The couple tried to describe their relief at finally setting foot on Canadian soil. “I don’t believe it yet,” said Mrs. Newsum, 22. “I can’t wait to see my brother and sisters, but seeing Mom and Dad, that’s the best part.” Under the Liberal Government, immigration officials had said Mr. Newsum, who ran a muffler repair shop in Nottinghamshire, and Mrs. Newsum, a college-trained secretary, did not have what it takes to run a fish and chips shop. Continue reading
J. Alfred Prufrock, that self-effacing nonhero – that ordinary man – of T.S. Eliot’s poem, may have “measured out his life with coffee spoons,” but mine has been measured out with what the Scots rather cozily call “fish suppers” or the English (who invented them) call “fish and chips.”
Stretches of a life can be punctuated by surprisingly small, even ordinary moments. Why not fish-and-chip moments? Toothsome white fish in crispy, delectable batter and chunky rectangular fingers of potato, all deep-fried for exactly the right amount of time. The rarity of the commonplace.
Fish and chips recall for me times when I was a student in Cambridge; a teacher in Hertfordshire; on holiday at the seaside. My decade in Yorkshire, painting and writing, when I might dine in the remote village of Dent, high in the Dales, or low down in Settle, the busy town five miles’ drive from the farmhouse in my rattling Ford Transit.
Today in Glasgow, we are spoiled for choices of fish-and-chip shops. There must be dozens in easy striking distance, though not all at the peak when it comes to quality. Lately, we have been carrying out an individualized survey to discover which is best. Mr V’s at the foot of Battlefield Road is running current favorite.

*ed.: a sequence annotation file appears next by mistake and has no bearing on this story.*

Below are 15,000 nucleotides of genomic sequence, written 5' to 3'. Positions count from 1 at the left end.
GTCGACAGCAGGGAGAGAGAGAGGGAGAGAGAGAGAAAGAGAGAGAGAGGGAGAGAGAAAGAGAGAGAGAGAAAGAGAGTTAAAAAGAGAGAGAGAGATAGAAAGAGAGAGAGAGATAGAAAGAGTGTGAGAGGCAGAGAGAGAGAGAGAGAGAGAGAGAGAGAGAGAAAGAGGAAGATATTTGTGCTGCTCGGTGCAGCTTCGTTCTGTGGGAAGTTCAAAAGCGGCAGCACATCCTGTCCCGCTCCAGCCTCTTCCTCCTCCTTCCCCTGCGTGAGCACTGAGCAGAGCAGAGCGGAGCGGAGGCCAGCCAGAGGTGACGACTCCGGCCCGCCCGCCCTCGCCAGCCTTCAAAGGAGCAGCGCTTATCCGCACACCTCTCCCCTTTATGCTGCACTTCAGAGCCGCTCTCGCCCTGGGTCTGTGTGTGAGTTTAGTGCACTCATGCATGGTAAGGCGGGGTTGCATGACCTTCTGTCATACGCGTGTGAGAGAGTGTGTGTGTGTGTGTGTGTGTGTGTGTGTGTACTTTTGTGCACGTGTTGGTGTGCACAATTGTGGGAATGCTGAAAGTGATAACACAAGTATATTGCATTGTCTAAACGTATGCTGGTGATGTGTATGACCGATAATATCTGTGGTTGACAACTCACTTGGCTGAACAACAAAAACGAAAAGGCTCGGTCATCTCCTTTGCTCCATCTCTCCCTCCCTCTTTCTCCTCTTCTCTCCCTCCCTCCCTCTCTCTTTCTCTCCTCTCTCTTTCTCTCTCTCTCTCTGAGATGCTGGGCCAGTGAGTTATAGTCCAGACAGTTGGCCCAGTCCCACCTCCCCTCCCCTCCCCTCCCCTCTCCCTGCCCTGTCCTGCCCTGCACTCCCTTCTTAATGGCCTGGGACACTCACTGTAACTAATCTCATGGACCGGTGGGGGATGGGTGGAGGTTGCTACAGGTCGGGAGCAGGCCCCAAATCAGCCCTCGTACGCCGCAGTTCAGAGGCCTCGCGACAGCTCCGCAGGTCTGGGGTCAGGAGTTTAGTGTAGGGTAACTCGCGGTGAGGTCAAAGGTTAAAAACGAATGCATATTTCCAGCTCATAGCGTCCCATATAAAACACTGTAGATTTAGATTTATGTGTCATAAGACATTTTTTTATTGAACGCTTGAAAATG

But good as some fish-and-chippy experiences continue to be – the finest often served up in the most grotty-looking establishments – nothing rivals the fish and chips of my early childhood.
The fish-and-chip shop some way up Park Road featured large. My older brother, whose skill at badgering the grown-ups was of notable prowess, would campaign persistently for threepenny-worth of chips. Dad would generally give in gracefully and provide the cash. Continue reading
IT WAS one of the most lavish parties London has seen for years and the final bill is expected to run into millions of pounds.
But when it came to the menu the 600 guests had something rather more down-to-earth – burgers and fish and chips.
Lord Paul, 74, the Indian-born Labour peer and chairman of the Caparo steel company, invited the political establishment to a party to celebrate the wedding of his youngest son Angad, 37, to media lawyer Michelle Bonn.
The 600 guests included Gordon Brown and his wife Sarah, Baroness Amos, Robin Cook, Lord Lawson, Lord Howe and Lord Bragg.
Also present were Lord Paul’s twin sons Ambar and Akash, 47, his daughter Anjali, 45, and his six grandchildren.
The reception was yesterday at Lancaster House, a palace normally used for government banquets. It was said to be the most lavish party Lord Paul had given since he arrived in Britain in 1966, and also celebrated the birthday of his wife, Aruna. Continue reading